“My paintings are self-portraits depicting my own mind-states. Each piece is a character in a private mythology designed to personify my ever-changing thought patterns, habits, and perspectives. These individual pieces of my personality are painted as they come up in my life in an attempt to be more honest with myself and shed an introspective light on my foibles, aspirations, and secrets. By doing so in the public arena I lessen the power these thoughts have over me and reveal human attributes that notionally relate to everyone.” – Dori DeCamillis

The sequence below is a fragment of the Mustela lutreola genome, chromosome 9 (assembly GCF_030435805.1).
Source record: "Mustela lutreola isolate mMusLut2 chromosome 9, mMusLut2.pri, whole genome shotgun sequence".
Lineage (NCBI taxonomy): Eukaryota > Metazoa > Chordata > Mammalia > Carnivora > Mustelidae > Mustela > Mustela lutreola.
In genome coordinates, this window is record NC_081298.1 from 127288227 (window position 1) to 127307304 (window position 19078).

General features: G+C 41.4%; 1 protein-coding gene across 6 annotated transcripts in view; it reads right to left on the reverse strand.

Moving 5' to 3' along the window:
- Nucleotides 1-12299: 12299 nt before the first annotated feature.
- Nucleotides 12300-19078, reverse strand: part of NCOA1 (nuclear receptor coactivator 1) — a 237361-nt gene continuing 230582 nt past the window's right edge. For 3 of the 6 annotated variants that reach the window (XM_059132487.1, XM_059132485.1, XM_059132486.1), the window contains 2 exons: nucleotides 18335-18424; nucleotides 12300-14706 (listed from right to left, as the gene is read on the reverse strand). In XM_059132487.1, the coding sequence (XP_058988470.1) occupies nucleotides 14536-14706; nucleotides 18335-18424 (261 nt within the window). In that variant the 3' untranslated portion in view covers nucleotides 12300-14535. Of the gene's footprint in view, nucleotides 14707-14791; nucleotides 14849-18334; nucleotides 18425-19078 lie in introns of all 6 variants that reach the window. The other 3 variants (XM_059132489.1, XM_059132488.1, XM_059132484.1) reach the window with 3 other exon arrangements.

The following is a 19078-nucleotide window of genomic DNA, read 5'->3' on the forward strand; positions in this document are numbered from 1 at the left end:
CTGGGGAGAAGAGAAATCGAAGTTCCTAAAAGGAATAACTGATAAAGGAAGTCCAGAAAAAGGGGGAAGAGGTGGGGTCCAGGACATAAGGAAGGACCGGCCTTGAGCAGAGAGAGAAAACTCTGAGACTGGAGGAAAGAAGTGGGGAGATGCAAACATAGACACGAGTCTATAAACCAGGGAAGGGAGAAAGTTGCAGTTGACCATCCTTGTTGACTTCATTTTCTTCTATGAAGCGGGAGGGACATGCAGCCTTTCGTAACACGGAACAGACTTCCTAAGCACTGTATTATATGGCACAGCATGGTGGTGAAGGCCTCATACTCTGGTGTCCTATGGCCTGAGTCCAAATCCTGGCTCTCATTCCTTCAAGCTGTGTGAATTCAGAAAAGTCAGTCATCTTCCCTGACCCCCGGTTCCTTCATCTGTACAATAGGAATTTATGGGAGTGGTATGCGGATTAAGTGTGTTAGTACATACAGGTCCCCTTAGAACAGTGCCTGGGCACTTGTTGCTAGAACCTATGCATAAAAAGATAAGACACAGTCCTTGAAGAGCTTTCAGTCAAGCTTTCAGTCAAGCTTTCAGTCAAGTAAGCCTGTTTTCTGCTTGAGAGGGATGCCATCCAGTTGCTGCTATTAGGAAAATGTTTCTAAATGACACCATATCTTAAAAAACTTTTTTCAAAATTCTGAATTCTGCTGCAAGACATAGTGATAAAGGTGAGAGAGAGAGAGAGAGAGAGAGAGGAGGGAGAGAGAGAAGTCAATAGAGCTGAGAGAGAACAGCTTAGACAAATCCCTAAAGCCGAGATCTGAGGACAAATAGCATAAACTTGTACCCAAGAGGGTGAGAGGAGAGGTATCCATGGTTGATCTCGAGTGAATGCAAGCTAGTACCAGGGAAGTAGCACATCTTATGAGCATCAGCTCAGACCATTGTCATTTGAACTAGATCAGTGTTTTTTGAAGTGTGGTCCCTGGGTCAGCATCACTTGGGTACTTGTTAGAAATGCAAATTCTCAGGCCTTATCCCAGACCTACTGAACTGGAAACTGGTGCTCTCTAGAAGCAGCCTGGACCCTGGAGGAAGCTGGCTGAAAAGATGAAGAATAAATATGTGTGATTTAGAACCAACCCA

I thought it important to lead with that quote from Dori about her inspiration because it gives us a good idea of the high level of self-awarness Dori has as an artist and person. Art, at its core, has always been about man’s quest to understand the thoughts and images he sees in his head. It makes sense that art has often been paired with religion. Both are attempts to (hopefully) understand the bigger picture. Throughout history, artists have often used animals to describe human emotion. Dori’s aware of that as well. She mentioned that, “in many cultures and religions around the world, animals have been used to represent ideas, deities and demons, and human traits—a wide range of inanimate phenomenon. Taking cues from these traditions, I came up with characters for the story of my own consciousness.” At different points in time, we have all embodied every one of these characters below. Maybe that’s why they make me uncomfortable to look at? See for yourself below!